Leslye Headland's hen party comedy is Bridesmaids but better: darker, franker and sharper-edged
Recently Evan Goldberg, the co-writer/director of the superior slacker comedy This is the End, was asked why he’d been unable to find a place for a funny woman in his main dramatis personae. His response amounted to: I’m not a woman, how can I possibly write one? Perhaps the poor flower needs to see this film, and come to terms with the fact that ladies are not mysterious unicorns, but human people who can be just as foul-mouthed, dysfunctional, funny and vulnerable as the male characters he writes so well.
Bachelorette covers similar ground to 2011’s Bridesmaids – messed-up friends of a bride-to-be let their own problems get in the way of her wedding; chaos ensues – but it’s better: darker, franker, sharper-edged and more disciplined of structure. Kirsten Dunst gets one of her best parts since the days of Get Over It and Bring It On as high-achieving Heather-type Regan, who agrees to head up a wedding party despite latent feelings of spite towards the bride, Becky (Rebel Wilson). Joining her as bridesmaids are mean-mouthed Gena (Lizzy Caplan), whose substance issues mask a badly broken heart, and lovable mess Katie (Isla Fisher), who’s never stopped partying for long enough to work out what her issues are. These women’s problems are real and knotty, while their strategies for evading reality are a hoot to watch.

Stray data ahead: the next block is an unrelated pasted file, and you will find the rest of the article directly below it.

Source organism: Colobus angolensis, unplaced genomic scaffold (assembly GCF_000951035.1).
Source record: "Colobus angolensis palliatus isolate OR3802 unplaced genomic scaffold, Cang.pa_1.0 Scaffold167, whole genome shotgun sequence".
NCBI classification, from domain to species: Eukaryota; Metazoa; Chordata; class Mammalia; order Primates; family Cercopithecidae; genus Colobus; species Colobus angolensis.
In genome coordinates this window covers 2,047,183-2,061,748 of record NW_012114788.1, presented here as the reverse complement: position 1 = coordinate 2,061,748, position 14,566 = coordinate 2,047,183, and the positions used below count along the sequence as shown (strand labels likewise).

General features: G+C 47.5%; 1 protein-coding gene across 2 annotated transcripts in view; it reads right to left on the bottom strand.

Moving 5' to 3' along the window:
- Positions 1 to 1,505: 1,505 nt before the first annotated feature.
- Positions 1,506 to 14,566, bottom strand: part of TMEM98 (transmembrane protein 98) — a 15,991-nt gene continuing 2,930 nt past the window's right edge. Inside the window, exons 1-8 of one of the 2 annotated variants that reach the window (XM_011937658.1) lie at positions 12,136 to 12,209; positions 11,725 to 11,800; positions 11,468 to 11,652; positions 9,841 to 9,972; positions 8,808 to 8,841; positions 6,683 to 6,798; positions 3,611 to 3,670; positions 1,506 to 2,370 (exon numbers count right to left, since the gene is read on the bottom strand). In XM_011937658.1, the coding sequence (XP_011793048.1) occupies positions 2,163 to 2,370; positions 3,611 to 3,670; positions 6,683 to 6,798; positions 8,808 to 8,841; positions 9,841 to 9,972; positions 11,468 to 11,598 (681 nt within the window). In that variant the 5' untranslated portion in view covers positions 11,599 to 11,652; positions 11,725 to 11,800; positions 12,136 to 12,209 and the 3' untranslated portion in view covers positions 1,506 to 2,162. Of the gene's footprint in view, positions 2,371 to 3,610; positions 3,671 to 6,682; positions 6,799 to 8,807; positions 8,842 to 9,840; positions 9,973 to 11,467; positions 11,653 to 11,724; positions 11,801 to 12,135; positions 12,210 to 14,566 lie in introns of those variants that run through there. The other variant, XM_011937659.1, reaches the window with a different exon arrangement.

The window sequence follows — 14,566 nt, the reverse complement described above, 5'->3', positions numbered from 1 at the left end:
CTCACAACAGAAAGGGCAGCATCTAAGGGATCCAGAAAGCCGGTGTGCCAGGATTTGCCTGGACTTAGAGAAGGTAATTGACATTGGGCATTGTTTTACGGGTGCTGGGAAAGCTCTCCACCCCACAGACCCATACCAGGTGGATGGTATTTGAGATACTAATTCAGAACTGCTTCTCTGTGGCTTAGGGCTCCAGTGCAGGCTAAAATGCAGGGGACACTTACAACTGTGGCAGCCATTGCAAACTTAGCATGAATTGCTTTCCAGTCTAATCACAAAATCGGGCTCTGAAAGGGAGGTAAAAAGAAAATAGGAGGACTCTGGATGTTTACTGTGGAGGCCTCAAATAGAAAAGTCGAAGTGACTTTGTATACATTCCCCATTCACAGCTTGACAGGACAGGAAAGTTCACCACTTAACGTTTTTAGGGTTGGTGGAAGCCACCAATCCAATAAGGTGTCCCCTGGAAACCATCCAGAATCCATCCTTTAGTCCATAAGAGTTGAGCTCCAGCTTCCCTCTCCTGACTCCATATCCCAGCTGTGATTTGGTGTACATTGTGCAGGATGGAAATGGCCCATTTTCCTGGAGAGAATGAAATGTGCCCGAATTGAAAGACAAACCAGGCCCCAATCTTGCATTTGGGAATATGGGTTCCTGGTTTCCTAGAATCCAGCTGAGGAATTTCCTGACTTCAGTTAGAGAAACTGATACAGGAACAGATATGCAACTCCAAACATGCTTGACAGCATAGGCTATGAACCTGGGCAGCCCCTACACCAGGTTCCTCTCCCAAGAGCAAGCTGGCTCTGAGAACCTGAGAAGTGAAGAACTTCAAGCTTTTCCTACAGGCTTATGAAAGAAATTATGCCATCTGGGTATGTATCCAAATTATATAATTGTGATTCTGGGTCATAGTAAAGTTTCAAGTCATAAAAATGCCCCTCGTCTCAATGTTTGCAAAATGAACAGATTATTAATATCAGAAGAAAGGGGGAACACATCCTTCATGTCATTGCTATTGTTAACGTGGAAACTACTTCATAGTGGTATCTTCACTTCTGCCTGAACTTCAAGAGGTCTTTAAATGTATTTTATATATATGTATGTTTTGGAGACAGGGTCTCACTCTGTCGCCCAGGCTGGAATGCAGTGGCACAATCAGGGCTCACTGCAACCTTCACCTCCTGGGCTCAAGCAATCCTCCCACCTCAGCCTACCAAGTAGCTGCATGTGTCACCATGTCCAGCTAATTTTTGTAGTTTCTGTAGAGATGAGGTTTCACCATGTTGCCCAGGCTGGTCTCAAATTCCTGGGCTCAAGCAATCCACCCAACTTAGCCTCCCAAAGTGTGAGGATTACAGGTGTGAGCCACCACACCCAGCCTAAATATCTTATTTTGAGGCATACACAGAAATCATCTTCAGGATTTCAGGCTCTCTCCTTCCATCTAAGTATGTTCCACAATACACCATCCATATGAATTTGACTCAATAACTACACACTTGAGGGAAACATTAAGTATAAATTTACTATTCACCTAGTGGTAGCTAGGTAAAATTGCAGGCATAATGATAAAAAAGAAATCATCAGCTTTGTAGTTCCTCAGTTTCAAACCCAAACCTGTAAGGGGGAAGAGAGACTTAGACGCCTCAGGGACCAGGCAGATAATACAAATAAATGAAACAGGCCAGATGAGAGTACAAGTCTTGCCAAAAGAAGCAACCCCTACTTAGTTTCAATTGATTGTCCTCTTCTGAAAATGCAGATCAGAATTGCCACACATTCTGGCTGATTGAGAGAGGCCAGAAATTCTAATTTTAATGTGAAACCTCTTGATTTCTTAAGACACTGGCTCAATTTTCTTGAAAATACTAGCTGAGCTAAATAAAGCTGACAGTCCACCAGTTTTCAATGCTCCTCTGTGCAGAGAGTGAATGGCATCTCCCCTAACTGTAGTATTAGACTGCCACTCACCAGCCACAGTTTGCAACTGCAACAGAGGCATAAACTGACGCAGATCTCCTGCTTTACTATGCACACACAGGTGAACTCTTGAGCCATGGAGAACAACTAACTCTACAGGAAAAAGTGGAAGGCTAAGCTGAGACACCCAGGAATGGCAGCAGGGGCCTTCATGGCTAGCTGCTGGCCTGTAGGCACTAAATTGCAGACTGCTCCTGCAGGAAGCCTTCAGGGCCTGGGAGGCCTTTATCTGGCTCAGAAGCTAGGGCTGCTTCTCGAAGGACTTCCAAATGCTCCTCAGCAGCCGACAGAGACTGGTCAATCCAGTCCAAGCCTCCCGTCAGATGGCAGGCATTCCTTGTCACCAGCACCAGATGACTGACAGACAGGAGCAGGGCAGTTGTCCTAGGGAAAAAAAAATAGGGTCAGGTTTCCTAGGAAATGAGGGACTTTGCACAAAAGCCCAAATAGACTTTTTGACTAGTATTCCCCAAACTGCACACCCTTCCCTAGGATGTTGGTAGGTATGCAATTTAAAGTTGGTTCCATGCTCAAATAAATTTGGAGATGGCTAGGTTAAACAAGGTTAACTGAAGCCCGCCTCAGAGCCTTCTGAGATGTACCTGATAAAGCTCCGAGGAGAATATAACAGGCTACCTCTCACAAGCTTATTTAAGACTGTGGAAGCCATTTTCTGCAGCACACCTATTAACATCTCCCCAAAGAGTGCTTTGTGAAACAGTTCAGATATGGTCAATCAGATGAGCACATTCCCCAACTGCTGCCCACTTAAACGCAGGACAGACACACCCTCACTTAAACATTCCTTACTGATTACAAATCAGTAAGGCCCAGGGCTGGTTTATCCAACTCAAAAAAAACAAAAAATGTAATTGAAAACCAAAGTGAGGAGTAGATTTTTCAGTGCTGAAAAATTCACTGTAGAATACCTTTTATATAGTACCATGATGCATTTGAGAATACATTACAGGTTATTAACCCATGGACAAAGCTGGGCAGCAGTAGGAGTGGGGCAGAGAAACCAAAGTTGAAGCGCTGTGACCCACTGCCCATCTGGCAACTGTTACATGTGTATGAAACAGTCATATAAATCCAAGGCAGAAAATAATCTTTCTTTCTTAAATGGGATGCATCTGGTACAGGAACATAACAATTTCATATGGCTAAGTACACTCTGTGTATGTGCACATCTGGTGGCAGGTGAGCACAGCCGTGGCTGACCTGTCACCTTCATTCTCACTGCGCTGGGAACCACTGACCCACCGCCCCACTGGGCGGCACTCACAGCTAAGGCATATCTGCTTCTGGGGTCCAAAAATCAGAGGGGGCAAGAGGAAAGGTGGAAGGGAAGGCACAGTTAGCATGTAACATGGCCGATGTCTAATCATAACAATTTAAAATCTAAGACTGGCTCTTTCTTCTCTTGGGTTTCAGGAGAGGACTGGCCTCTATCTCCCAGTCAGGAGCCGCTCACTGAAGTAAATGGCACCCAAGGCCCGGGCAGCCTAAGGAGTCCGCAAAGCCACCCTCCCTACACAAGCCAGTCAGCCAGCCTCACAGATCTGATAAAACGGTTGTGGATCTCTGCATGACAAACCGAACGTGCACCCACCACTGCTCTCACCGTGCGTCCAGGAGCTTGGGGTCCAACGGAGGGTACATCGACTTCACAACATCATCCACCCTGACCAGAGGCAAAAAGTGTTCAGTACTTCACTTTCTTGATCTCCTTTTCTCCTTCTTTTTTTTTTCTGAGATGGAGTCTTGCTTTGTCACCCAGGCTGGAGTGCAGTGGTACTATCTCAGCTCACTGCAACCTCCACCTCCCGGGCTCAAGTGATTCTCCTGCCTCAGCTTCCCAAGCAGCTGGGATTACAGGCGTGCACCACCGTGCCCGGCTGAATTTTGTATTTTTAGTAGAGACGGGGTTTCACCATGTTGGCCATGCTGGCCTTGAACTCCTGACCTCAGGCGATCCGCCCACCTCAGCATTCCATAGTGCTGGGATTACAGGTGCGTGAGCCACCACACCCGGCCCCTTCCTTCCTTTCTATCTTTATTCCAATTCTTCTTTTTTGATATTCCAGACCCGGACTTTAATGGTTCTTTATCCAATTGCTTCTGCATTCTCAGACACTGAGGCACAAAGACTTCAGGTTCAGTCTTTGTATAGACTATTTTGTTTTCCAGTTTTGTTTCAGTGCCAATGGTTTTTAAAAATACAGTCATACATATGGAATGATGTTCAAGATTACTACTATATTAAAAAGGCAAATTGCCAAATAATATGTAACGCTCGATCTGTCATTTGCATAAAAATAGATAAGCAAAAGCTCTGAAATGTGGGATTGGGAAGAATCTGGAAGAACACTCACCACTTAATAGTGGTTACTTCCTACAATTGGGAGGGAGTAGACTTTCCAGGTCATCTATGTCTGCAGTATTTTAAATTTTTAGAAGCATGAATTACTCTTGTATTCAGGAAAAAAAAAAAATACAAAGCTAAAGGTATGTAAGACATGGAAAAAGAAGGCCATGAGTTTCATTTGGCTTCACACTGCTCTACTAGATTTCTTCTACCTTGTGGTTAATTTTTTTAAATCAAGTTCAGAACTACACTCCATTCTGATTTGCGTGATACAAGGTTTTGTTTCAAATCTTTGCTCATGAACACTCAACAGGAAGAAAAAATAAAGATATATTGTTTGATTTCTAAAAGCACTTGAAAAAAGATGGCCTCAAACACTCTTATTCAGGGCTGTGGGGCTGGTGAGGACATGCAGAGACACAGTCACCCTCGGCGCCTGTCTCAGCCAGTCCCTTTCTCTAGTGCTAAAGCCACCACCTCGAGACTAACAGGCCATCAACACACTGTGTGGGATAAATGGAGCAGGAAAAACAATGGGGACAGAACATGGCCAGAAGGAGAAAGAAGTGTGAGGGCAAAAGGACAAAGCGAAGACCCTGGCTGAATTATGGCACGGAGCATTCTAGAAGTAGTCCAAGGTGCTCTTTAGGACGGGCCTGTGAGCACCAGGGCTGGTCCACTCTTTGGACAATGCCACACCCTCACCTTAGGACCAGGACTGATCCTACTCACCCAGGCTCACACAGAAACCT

Writer/director Leslye Headland balances the script’s genuinely bleak elements with an unintrusive, non-cheesy emphasis on allowing oneself to become a marginally more functional human being; and the gags are laugh-out-loud. It might not be getting the saturation marketing campaign allocated to Bridesmaids or This is the End, but this is simply one of the best of its druggy-slackers-go-bananas genre. And such beautiful women haven’t been allowed to be so funny since Gentlemen Prefer Blondes.